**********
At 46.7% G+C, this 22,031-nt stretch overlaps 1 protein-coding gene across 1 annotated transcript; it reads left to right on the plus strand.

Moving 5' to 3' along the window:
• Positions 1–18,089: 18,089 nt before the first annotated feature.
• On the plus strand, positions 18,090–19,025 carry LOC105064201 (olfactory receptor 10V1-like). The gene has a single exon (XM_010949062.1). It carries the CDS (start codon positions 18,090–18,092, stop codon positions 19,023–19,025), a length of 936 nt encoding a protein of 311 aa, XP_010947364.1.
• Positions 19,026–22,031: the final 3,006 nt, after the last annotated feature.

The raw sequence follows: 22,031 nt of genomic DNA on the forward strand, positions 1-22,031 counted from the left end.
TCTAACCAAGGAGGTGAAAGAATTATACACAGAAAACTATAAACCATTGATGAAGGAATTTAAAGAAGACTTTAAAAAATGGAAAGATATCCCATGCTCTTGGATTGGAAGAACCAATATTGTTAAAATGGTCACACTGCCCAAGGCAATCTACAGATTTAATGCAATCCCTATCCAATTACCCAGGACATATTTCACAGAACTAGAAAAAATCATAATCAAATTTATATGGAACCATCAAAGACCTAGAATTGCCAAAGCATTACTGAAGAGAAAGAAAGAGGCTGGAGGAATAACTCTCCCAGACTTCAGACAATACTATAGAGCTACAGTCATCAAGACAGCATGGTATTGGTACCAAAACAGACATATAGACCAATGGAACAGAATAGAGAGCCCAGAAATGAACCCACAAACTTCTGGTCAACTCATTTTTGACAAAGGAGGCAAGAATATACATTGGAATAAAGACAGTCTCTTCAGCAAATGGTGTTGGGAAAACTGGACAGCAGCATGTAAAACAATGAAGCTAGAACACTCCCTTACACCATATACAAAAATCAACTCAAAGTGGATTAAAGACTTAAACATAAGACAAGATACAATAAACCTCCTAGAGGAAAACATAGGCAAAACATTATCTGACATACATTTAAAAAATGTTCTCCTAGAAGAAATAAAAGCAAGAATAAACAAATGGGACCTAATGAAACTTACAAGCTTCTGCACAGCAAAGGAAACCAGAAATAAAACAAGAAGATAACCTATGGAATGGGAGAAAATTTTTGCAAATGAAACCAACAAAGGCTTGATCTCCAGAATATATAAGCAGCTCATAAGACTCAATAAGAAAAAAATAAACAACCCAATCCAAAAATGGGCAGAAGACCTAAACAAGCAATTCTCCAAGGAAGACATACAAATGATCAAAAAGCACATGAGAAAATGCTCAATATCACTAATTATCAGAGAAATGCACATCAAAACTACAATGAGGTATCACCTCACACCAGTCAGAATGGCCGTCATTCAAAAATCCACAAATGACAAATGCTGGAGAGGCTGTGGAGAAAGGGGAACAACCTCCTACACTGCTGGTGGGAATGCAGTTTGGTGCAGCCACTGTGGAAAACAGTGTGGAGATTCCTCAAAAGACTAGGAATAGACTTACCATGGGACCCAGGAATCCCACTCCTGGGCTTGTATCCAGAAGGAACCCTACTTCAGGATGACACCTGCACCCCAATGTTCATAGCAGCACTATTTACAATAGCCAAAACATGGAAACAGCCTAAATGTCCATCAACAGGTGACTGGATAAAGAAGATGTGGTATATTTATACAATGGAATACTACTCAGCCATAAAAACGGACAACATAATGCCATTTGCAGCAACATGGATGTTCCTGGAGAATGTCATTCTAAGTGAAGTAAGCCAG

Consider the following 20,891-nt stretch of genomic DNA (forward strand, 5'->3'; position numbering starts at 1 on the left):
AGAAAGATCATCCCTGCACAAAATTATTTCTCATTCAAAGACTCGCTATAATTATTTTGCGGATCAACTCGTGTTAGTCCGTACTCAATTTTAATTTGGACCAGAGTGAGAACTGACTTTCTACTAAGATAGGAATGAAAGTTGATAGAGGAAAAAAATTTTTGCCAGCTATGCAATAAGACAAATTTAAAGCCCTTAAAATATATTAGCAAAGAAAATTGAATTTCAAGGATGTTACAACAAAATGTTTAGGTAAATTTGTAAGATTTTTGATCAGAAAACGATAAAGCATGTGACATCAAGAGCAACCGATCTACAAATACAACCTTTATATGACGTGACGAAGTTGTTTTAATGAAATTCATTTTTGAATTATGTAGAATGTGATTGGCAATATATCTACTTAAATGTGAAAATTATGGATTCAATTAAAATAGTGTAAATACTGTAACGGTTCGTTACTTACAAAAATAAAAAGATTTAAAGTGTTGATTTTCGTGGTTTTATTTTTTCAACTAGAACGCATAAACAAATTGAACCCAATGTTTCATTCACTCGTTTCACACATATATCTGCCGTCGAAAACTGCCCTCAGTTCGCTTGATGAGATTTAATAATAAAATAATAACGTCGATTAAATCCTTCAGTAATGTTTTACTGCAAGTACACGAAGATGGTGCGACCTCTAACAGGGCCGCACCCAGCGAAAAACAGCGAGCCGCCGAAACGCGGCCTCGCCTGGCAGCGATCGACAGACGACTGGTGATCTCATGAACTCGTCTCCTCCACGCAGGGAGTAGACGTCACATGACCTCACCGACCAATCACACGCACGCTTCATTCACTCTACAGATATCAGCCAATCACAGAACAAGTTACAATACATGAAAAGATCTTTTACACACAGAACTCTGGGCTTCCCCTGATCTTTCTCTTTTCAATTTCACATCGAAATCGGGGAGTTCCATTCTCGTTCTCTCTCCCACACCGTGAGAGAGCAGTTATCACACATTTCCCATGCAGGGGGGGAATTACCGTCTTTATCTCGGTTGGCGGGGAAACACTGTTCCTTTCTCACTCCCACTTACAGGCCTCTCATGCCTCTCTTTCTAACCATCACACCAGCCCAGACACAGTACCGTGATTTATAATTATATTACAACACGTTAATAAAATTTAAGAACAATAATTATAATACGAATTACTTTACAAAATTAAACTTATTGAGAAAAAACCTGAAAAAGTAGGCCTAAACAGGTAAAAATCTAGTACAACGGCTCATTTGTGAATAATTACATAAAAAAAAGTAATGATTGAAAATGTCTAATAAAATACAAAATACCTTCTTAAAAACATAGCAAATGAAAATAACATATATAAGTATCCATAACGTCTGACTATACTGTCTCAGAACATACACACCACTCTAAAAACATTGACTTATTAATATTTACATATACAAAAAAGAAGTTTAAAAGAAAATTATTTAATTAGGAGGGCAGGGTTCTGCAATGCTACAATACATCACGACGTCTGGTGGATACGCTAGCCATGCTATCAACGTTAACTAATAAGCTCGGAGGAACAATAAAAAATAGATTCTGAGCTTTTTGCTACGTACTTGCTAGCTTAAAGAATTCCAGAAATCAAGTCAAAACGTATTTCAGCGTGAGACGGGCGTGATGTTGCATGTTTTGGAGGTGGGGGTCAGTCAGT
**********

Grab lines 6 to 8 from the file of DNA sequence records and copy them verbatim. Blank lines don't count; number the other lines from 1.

The raw sequence follows: 22,031 nt of genomic DNA on the forward strand, positions 1-22,031 counted from the left end.
TCTAACCAAGGAGGTGAAAGAATTATACACAGAAAACTATAAACCATTGATGAAGGAATTTAAAGAAGACTTTAAAAAATGGAAAGATATCCCATGCTCTTGGATTGGAAGAACCAATATTGTTAAAATGGTCACACTGCCCAAGGCAATCTACAGATTTAATGCAATCCCTATCCAATTACCCAGGACATATTTCACAGAACTAGAAAAAATCATAATCAAATTTATATGGAACCATCAAAGACCTAGAATTGCCAAAGCATTACTGAAGAGAAAGAAAGAGGCTGGAGGAATAACTCTCCCAGACTTCAGACAATACTATAGAGCTACAGTCATCAAGACAGCATGGTATTGGTACCAAAACAGACATATAGACCAATGGAACAGAATAGAGAGCCCAGAAATGAACCCACAAACTTCTGGTCAACTCATTTTTGACAAAGGAGGCAAGAATATACATTGGAATAAAGACAGTCTCTTCAGCAAATGGTGTTGGGAAAACTGGACAGCAGCATGTAAAACAATGAAGCTAGAACACTCCCTTACACCATATACAAAAATCAACTCAAAGTGGATTAAAGACTTAAACATAAGACAAGATACAATAAACCTCCTAGAGGAAAACATAGGCAAAACATTATCTGACATACATTTAAAAAATGTTCTCCTAGAAGAAATAAAAGCAAGAATAAACAAATGGGACCTAATGAAACTTACAAGCTTCTGCACAGCAAAGGAAACCAGAAATAAAACAAGAAGATAACCTATGGAATGGGAGAAAATTTTTGCAAATGAAACCAACAAAGGCTTGATCTCCAGAATATATAAGCAGCTCATAAGACTCAATAAGAAAAAAATAAACAACCCAATCCAAAAATGGGCAGAAGACCTAAACAAGCAATTCTCCAAGGAAGACATACAAATGATCAAAAAGCACATGAGAAAATGCTCAATATCACTAATTATCAGAGAAATGCACATCAAAACTACAATGAGGTATCACCTCACACCAGTCAGAATGGCCGTCATTCAAAAATCCACAAATGACAAATGCTGGAGAGGCTGTGGAGAAAGGGGAACAACCTCCTACACTGCTGGTGGGAATGCAGTTTGGTGCAGCCACTGTGGAAAACAGTGTGGAGATTCCTCAAAAGACTAGGAATAGACTTACCATGGGACCCAGGAATCCCACTCCTGGGCTTGTATCCAGAAGGAACCCTACTTCAGGATGACACCTGCACCCCAATGTTCATAGCAGCACTATTTACAATAGCCAAAACATGGAAACAGCCTAAATGTCCATCAACAGGTGACTGGATAAAGAAGATGTGGTATATTTATACAATGGAATACTACTCAGCCATAAAAACGGACAACATAATGCCATTTGCAGCAACATGGATGTTCCTGGAGAATGTCATTCTAAGTGAAGTAAGCCAG

Consider the following 20,891-nt stretch of genomic DNA (forward strand, 5'->3'; position numbering starts at 1 on the left):